Cranky on the Web: Why Boarding Sucks, Taking Out Loans to Travel

Cranky on the Web

Boarding an airplane is such a pain in the neck. Can the process be fixed?Los Angeles Times
Catharine Hamm at the LA Times tackled a reader question about why boarding sucks. The problem, in my eyes, is all the carve-outs for people with status, credit cards, priority, etc. Go back to the way Northwest used to do it. “Attention passengers. Get on or we’re leaving you here.” The random scrum seems to work best. But those carve-outs will never go away, so it’s not going to happen.

Fly Now, Pay Later: Are Travel Loans a Good Deal?Associated Press/NerdWallet
A trend that’s long been normal elsewhere is becoming more popular in the US: taking loans out to fund travel. I am always skeptical about loans for things like this unless there’s a very specific reason. For example, let’s see you have a good friend getting married somewhere far away and you know your tax refund will cover it. You just don’t have it yet. Ok, fine. Do what you need to do to be there. But for regular vacations? It’s risky.

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31 comments on “Cranky on the Web: Why Boarding Sucks, Taking Out Loans to Travel

  1. As long as there is a fight for overhead space, people will want to get on as soon as they can. US carriers have the most generous carry-on requirements and the most complicated boarding process based on pecking order. Americans wants to be able to take as much as they can onboard and airlines aren’t going to change that.

    1. There was a period after the TSA virtually banned liquids, forcing everyone to check their bags, that there wasn’t a fight for overhead bin space. Then the airlines went and ruined it by charging for checked bags, and everyone went back to trying to carry everything on again.

  2. Last time I flew AreoMexico the coach boarded from the rear forward, makes a lot of sense but the overhead could be full before the front seats are boarded..

  3. The Southwest boarding process seems to me the most effective. Everyone should know exactly when it is their turn.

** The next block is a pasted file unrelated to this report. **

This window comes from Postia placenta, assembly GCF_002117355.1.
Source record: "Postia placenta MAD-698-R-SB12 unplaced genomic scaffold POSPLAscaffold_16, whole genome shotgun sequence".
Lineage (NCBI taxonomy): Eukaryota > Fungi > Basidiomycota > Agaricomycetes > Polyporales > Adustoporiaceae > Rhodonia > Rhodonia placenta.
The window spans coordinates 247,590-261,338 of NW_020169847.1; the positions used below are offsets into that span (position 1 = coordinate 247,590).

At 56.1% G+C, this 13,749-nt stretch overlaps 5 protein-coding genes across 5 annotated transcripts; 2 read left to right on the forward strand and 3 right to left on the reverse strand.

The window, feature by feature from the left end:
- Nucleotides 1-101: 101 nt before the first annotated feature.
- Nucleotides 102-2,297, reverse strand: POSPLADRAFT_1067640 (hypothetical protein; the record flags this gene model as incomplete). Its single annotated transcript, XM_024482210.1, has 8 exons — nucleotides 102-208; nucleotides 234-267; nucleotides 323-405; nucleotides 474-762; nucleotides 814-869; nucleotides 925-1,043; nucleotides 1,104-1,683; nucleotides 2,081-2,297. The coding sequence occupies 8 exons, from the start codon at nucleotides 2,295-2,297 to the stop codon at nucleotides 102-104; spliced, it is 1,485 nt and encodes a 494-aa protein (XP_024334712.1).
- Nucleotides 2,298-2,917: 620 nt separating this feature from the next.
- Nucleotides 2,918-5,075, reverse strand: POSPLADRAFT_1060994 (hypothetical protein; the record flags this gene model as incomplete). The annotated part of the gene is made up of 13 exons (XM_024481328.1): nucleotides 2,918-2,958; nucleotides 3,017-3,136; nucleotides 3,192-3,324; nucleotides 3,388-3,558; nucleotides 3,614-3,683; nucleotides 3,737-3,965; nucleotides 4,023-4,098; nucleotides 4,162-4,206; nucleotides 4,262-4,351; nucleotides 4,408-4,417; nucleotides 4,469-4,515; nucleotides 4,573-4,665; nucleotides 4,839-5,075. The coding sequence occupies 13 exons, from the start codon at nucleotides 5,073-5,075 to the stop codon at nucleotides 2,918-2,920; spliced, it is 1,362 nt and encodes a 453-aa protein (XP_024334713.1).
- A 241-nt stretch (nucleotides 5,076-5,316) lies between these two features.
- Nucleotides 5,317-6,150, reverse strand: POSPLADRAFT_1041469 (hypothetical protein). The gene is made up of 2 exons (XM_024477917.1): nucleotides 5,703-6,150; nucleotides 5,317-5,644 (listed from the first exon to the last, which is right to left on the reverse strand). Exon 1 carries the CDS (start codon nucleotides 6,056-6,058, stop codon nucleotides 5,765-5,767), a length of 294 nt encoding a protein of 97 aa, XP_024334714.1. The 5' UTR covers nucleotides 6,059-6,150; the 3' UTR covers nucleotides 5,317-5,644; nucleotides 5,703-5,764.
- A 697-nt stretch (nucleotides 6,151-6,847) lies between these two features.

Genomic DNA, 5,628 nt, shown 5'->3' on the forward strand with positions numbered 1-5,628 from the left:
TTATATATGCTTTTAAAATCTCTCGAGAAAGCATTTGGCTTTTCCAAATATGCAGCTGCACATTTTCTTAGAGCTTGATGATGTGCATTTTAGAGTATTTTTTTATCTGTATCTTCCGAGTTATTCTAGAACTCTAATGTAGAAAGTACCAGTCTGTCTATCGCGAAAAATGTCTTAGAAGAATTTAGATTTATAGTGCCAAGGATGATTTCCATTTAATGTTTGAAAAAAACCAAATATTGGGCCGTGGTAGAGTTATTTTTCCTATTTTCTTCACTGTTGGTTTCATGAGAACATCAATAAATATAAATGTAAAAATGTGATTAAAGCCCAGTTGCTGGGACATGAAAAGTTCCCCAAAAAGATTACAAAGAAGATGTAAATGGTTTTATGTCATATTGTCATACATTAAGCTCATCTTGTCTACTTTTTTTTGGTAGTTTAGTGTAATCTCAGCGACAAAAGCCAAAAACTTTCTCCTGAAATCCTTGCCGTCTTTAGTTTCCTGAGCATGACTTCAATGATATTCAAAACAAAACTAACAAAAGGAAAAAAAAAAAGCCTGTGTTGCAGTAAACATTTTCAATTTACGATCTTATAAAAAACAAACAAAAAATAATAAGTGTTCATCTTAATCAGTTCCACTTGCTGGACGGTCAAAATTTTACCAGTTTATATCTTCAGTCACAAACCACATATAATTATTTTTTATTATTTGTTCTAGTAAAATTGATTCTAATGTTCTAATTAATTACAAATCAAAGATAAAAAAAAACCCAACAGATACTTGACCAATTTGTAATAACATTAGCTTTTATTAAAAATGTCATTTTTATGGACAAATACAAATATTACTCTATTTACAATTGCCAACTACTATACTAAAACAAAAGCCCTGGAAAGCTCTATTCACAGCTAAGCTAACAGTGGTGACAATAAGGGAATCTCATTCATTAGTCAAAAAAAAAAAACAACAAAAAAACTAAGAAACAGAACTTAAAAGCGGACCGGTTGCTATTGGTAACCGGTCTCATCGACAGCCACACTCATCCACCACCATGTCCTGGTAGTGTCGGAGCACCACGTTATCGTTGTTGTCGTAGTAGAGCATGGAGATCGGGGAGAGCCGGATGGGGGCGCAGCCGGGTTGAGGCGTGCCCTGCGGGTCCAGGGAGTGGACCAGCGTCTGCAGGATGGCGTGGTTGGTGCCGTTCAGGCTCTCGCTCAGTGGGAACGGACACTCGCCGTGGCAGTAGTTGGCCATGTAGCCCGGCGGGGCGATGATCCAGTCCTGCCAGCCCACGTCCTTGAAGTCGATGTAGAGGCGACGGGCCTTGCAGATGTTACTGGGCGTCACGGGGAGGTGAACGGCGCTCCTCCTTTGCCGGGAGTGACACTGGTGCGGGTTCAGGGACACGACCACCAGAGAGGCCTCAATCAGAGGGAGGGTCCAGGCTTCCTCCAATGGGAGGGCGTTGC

1. Of course it’s the most effective, but it makes it harder for them to monetize. Other airlines would rather make more money than give passengers a good experience.

      1. I fly mostly SWA, for several reasons (e.g. no change fees) but their boarding process is the SWA feature I like least. I’d rather select a seat ahead of time, so I can be sure of getting a window.

  4. I’m sure I read about a controlled test of various boarding theories, and random scrum won every time.

  5. If I’m traveling with a small bag that I will put underneath the seat in front of me and I’m flying coach, I like boarding last since that means less time stuck in an uncomfy coach seat.

    Boarding has become a thing about status and “importance” to the airline. Delta even has set it’s general boarding zones (Zones 2-4) based solely on fare class.

  6. The problem is simply carry ons. Too many in the cabin of legacies. Means very slow boarding and the inevitable delay to gate check. Fly an ULCC who charge for a carry on so consequently there aren’t many and boarding is far faster and painless. And faster off at the other end. I would strongly agree with a move to the model of all tickets come with a personal item and then every bag, whether carry on or full sized check is $25

    1. Spirit boarding is incredible. A bunch of people plowing on efficiently with backpacks. They can quickly toss them in the overhead bin, which is void of larger carry-ons.

      1. But then you have to sit in their seat. Between the hardness and the 28 inch seat pitch, I’ve never been as uncomfortable.

        You are right about boarding though. No carve outs and very few big bags makes it very efficient.

        1. It’s fine for short flights. I wouldn’t want to be in one of their seats for longer than a few hours, however.

    2. OTOH, the “lost” 20 minutes (max) or so per flight from slower boarding and deplaning is factored into the schedules of the legacy carriers. And the legacy carriers don’t have much higher minimum turn times for comparable aircraft (seat size) that WN which does all it can to encourage passengers to check bags. Until the legacy carriers and WN charge for carry-ons (which tye likely won’t), there will just be very heavy carry-on loads on most US flights. And that is what most customers prefer compared to having to pay for checked bags and/or carry-ons.

  7. I like the system Delta is using at ATL now to decrease the preflight mobbing of the gate. Every boarding group has its own line. I saw it being used at DCA last time I was there, too. Some of the T concourse gates at ATL are also using self-scanning contraptions that apparently won’t let you board before your group is boarding.